Satellite-derived SST Data as a Proxy for Water Temperature in Nearshore Benthic Ecology

Document Type

Journal Article




Faculty of Computing, Health and Science


School of Natural Sciences / Centre for Marine Ecosystems Research




Smale, D. A., & Wernberg, T. (2009). Satellite-derived SST data as a proxy for water temperature in nearshore benthic ecology. Marine Ecology Progress Series, 387, 27-37. Available here


Satellite-derived sea surface temperatures (SSTs) are increasingly being used as a proxy for water temperature in nearshore marine ecology, but there have been very few evaluations of how accurately SSTs reflect actual temperatures experienced by subtidal organisms. Here, we describe the benthic temperature climatology of 4 coastal locations along a ~1000 km latitudinal gradient in ocean temperature in Western Australia (WA), and compare temperature records from in situ loggers at 10 to 12 m depth with records from 2 independent satellite-derived SST datasets over 2 years. Satellite-derived SSTs were significantly correlated with in situ logger data at all locations, which demonstrate their overall ability to detect general patterns of ecological importance. However, SSTs were also significantly different from benthic water temperatures (usually 1 to 2°C higher), and they did not adequately detect ecologically important small-scale variability or provide reliable information on temperature extremes. Furthermore, rank orders of the study locations differed between the methodologies, especially in winter. We emphasize the need to carefully consider whether the accuracy and resolution of satellite-derived SSTs are appropriate for the specific ecological hypothesis being tested in nearshore subtidal habitats, and advocate the use of in situ loggers otherwise. We also highlight the suitability of the WA coastline for experimental work on the effects of temperature (and synergistic factors) on marine organisms.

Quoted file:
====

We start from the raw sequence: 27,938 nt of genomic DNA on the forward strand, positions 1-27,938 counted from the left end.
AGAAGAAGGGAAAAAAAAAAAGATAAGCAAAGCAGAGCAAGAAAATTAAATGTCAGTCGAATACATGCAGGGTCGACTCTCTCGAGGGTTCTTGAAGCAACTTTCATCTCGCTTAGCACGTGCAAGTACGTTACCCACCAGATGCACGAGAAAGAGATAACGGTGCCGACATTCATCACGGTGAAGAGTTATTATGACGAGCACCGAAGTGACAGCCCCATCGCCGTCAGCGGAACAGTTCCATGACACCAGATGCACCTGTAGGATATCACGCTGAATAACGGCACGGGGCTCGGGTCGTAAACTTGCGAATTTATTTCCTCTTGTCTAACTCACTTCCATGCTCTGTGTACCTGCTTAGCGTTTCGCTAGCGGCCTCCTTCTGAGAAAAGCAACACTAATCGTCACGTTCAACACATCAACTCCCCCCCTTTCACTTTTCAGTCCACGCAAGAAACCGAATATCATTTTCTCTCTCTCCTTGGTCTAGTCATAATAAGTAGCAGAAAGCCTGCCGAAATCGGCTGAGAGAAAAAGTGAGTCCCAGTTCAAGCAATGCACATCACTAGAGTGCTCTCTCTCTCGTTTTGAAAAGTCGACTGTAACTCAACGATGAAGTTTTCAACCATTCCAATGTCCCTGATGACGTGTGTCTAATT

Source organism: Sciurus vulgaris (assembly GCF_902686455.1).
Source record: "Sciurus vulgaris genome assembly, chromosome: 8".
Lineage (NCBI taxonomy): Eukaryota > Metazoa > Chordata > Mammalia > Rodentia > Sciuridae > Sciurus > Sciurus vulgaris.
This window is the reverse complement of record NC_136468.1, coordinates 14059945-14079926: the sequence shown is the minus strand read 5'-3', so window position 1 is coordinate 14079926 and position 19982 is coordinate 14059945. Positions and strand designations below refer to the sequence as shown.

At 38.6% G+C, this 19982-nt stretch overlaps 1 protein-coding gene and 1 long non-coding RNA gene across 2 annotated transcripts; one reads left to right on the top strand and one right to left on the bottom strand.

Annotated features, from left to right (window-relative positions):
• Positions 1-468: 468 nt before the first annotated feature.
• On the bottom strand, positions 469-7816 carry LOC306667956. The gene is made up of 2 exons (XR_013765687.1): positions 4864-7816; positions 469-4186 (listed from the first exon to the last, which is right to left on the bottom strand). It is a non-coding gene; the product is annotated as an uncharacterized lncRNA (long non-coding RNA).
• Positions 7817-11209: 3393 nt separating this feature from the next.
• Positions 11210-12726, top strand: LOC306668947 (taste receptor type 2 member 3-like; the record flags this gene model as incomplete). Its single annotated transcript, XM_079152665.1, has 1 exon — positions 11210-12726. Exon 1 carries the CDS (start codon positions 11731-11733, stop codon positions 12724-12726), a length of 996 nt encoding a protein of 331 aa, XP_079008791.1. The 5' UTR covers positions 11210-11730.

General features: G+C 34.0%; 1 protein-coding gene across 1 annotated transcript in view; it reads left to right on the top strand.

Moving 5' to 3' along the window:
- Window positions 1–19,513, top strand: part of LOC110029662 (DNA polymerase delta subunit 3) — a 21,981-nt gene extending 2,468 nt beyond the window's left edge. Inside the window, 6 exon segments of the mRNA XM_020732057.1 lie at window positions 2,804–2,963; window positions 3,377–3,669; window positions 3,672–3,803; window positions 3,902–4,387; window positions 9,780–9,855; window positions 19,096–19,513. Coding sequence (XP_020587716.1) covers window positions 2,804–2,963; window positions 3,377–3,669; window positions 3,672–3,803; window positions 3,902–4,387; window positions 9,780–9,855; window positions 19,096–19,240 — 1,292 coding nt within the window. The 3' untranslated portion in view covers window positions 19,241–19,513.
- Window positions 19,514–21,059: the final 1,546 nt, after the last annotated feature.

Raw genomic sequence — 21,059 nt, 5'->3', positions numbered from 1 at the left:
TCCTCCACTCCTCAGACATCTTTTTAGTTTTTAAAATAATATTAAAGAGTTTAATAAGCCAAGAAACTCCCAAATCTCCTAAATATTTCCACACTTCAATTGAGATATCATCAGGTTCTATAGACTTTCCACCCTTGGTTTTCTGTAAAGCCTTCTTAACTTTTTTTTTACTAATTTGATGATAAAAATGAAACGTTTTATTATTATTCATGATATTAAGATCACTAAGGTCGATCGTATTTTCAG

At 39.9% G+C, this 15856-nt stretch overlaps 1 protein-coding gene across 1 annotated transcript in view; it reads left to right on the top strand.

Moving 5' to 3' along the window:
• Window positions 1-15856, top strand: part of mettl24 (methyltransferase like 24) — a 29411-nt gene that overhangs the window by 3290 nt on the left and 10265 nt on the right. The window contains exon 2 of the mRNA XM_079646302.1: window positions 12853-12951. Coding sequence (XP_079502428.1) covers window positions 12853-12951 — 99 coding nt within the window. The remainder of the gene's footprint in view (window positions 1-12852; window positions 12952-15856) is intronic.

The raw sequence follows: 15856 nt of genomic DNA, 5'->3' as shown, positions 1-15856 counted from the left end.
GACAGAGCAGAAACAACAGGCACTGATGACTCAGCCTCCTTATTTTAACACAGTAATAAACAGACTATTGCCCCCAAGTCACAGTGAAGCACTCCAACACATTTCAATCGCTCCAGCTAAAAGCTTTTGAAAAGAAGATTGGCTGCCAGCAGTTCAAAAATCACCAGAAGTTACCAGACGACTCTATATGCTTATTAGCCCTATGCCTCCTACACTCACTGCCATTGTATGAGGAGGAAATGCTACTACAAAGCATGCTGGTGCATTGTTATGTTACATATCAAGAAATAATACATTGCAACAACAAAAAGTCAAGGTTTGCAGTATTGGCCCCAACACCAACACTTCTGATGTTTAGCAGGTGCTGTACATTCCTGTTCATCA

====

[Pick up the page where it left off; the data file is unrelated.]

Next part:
Creative Commons License

Creative Commons Attribution 4.0 License
This work is licensed under a Creative Commons Attribution 4.0 License.



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